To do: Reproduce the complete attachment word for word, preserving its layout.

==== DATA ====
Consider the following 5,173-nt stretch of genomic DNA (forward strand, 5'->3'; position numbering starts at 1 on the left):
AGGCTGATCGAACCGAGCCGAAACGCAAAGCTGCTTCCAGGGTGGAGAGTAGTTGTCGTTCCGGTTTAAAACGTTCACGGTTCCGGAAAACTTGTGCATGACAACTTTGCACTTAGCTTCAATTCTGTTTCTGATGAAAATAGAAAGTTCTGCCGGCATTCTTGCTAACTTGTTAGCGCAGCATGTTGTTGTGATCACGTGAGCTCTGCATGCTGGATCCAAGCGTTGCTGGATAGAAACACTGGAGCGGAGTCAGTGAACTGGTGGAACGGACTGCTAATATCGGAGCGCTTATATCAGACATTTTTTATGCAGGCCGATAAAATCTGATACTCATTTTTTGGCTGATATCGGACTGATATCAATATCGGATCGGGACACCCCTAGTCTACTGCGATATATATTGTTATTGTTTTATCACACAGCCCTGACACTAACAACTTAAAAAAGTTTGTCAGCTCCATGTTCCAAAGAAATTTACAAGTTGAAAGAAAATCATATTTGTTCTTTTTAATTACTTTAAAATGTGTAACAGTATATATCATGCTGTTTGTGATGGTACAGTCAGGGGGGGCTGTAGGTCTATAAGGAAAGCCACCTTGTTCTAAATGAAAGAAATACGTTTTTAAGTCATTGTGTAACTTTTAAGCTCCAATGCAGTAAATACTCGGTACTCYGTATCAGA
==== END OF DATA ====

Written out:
Consider the following 5,173-nt stretch of genomic DNA (forward strand, 5'->3'; position numbering starts at 1 on the left):
AGGCTGATCGAACCGAGCCGAAACGCAAAGCTGCTTCCAGGGTGGAGAGTAGTTGTCGTTCCGGTTTAAAACGTTCACGGTTCCGGAAAACTTGTGCATGACAACTTTGCACTTAGCTTCAATTCTGTTTCTGATGAAAATAGAAAGTTCTGCCGGCATTCTTGCTAACTTGTTAGCGCAGCATGTTGTTGTGATCACGTGAGCTCTGCATGCTGGATCCAAGCGTTGCTGGATAGAAACACTGGAGCGGAGTCAGTGAACTGGTGGAACGGACTGCTAATATCGGAGCGCTTATATCAGACATTTTTTATGCAGGCCGATAAAATCTGATACTCATTTTTTGGCTGATATCGGACTGATATCAATATCGGATCGGGACACCCCTAGTCTACTGCGATATATATTGTTATTGTTTTATCACACAGCCCTGACACTAACAACTTAAAAAAGTTTGTCAGCTCCATGTTCCAAAGAAATTTACAAGTTGAAAGAAAATCATATTTGTTCTTTTTAATTACTTTAAAATGTGTAACAGTATATATCATGCTGTTTGTGATGGTACAGTCAGGGGGGGCTGTAGGTCTATAAGGAAAGCCACCTTGTTCTAAATGAAAGAAATACGTTTTTAAGTCATTGTGTAACTTTTAAGCTCCAATGCAGTAAATACTCGGTACTCYGTATCAGA